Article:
Predators' budget on the rise
“I will be shocked if the Nashville Predators don’t have the biggest increase in payroll — both percentage-wise and in sheer dollars — of any team in the NHL,’’ said David Freeman, who heads the team’s ownership group.Good news for hockey fans in Nashville.
The Predators' spending fell from about $40-million in 2006-07 under a $44-million cap to approximately $35-million under a $50.3-million cap this season, and while the team made the playoffs, that's a dip that hurts your competitiveness level.
Only three teams spent less than $40-million this season (Nashville, Phoenix and Columbus), and it's a good thing, too: The floor's expected to surpass that figure, $1-million more than the 2005-06 cap, next season.
Nashville has some interesting, and rather challenging, decisions to make in the off-season. How deep into the bidding do you go for an unrestricted free agent like Dan Ellis, who led the NHL in save percentage this season as a 27-year-old rookie? Chris Mason's new nearly-starter-like contract ($3-million a season) kicks in next season, so does he become your guy after a mediocre turn in that role?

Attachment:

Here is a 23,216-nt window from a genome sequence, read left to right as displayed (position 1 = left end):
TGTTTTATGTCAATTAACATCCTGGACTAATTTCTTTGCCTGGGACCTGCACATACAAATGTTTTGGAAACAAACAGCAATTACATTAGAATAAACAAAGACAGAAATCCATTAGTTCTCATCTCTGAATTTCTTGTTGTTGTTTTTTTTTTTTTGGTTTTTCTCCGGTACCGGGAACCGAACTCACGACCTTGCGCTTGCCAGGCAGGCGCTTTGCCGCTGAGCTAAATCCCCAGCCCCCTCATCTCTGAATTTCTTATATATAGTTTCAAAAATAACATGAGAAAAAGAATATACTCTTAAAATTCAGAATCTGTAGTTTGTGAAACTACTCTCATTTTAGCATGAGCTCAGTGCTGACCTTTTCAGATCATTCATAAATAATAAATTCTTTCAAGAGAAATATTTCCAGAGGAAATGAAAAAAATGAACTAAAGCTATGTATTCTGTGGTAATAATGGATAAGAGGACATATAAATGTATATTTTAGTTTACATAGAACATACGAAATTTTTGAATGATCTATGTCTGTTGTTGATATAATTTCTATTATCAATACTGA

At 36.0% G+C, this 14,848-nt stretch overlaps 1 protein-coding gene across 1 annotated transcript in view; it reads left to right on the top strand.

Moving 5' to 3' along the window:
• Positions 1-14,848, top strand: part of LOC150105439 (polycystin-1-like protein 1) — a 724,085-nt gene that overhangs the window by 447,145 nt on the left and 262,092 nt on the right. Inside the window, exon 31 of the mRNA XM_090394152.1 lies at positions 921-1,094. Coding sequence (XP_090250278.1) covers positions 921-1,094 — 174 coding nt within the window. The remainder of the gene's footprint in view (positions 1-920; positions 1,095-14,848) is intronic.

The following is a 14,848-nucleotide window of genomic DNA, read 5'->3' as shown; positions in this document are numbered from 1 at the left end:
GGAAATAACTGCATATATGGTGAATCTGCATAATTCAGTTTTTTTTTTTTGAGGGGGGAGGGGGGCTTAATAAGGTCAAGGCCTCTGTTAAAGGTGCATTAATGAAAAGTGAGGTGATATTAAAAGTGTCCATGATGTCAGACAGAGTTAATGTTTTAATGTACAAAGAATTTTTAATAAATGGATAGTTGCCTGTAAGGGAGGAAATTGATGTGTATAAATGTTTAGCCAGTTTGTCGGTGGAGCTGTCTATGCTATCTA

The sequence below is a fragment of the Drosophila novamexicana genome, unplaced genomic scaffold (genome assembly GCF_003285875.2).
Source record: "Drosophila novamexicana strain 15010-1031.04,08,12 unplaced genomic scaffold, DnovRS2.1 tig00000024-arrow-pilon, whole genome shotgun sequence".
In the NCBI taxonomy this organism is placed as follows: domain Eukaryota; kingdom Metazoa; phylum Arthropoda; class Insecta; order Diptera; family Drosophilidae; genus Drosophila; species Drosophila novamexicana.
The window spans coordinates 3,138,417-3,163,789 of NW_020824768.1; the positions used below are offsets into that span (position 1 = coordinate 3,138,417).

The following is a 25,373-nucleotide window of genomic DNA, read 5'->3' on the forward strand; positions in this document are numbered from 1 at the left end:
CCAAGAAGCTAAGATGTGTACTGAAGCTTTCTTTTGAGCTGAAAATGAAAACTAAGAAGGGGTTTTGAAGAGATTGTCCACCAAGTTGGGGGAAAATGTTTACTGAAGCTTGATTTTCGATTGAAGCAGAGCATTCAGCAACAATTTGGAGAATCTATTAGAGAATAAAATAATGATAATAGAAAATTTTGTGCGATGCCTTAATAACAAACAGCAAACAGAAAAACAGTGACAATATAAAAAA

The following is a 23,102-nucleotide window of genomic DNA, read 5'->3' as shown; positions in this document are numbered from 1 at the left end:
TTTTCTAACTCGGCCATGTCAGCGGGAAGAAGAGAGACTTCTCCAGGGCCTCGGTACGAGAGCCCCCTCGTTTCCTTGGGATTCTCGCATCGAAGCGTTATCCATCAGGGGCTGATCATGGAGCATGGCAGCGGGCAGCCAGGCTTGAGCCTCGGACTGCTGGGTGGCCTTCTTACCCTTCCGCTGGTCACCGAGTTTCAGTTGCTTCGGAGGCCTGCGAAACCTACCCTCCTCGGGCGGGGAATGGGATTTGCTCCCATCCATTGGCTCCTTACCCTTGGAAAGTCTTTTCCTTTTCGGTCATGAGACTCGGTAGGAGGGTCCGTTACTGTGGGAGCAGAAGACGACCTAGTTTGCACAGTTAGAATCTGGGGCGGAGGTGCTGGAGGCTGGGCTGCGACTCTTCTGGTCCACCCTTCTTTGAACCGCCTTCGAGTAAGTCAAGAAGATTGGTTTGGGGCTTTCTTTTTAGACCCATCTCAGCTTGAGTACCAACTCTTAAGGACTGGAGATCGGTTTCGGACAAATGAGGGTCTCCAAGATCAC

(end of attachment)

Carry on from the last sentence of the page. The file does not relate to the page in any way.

I'm not sure it makes sense to have two 'tenders at that price.
Others to be re-signed include Martin Erat, who's emerged as a key cog, UFA Martin Gelinas, and two young defencemen in Ryan Suter and Shea Weber, types that have been commanding huge, long-term dollars around the league lately.
If I'm in the ownership group, however, the first priority would be to ensure GM David Poile sticks around, as I wouldn't be surprised to see his name entered as a candidate for the Maple Leafs' vacancy. He's done a nice job stockpiling young talent for the Predators, and as we've seen elsewhere, it's beginning to get to the point where they have to pay up.
The cap's not going down anytime soon, and they're chasing the floor.